Too legit to quit?
You can decide that for yourself after reading this post. Although you might not have enough information to reach a decision.
I began my gardening-for-food arrangement with Neighbor S today. This is S's beautiful wolfhound-shepherd mix.
And this is her garden which has gotten away from her, as you can see.
Gardening efforts began here in the mid-1980s. I'd say this is a 250 sq. ft. space--about half the size of my backyard.
There's a too-large pear tree, an espaliered apple tree distorted from planarity....
Two lilacs, at least one fuchsia, three or four abutilon (one variegated), comfrey...
a Brugmansia, various salvias, oxalis, Parietaria judaica, and other stuff including this fragrant, herbaceous thing--what is it?
(And, oh look, Japanese anenonme--she loves it and wants more.)
But what dominates the garden, and dominated today's gardening efforts: wild grape (on the right) and a huuuge old Rosa 'Mermaid' (center-ish):
The result is deep shade and extensive deadwood.
Mermaid's trunk is a good 4-5 inches in diameter.
I'm very excited about the sinuous old trunk of the wild grape vine.
You can't buy that kind of established effect--I'm excited about finding a way to feature this character more effectively.
Anyhow, with trusty loppers, hand pruners, and a hand-saw S loaned me because I don't own one, I filled two big bags of dead rosewood. What I really needed for this job was safety glasses to keep all the falling plant litter out of my eyes while I pruned overhead.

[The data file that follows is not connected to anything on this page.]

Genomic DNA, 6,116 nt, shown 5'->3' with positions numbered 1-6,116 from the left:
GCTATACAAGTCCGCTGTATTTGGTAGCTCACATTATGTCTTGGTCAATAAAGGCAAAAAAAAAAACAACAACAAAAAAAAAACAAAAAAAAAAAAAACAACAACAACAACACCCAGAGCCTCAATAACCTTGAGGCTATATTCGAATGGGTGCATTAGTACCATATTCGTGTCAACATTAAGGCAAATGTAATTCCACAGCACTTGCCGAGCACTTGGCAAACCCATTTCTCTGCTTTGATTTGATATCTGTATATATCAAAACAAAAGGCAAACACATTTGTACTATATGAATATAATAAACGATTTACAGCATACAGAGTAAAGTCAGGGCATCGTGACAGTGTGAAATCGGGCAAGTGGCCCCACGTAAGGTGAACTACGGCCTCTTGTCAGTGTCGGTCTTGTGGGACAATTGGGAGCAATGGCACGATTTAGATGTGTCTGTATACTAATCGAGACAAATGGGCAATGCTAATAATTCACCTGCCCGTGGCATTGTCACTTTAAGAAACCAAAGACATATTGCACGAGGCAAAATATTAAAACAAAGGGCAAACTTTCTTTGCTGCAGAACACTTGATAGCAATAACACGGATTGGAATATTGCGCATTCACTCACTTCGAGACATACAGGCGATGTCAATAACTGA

S loves her roses and she has a lot of them. And those roses have a lot of crossed wood.
I feel comfortable (i.e., competent) about pruning this kind of stuff out and getting some better structure in here. But I also know doing what has to be done will create some dramatic changes in her garden that she might find surprising. I want her to trust me, so I tell her exactly what I want to do and ask her to think about it for now.
Knowing the names of most of her plants during the walkthrough helped instill some confidence and I think demonstrating that I can distinguish living wood from dead wood did too.
I do not think this garden has strong bones. But there are some strong elements: the fruit trees, 'Mermaid', the grape, several othe roses. Also, the fence and various trellises seem to be in great shape considering.
I think most of the other plants are subject to transplanting (or expendable). But there's still lots of pruning to be done before decisions like that get made.
S sent me home after two hours with delicious rice and chicken I should have photographed but didn't think to until it was too late. Next time.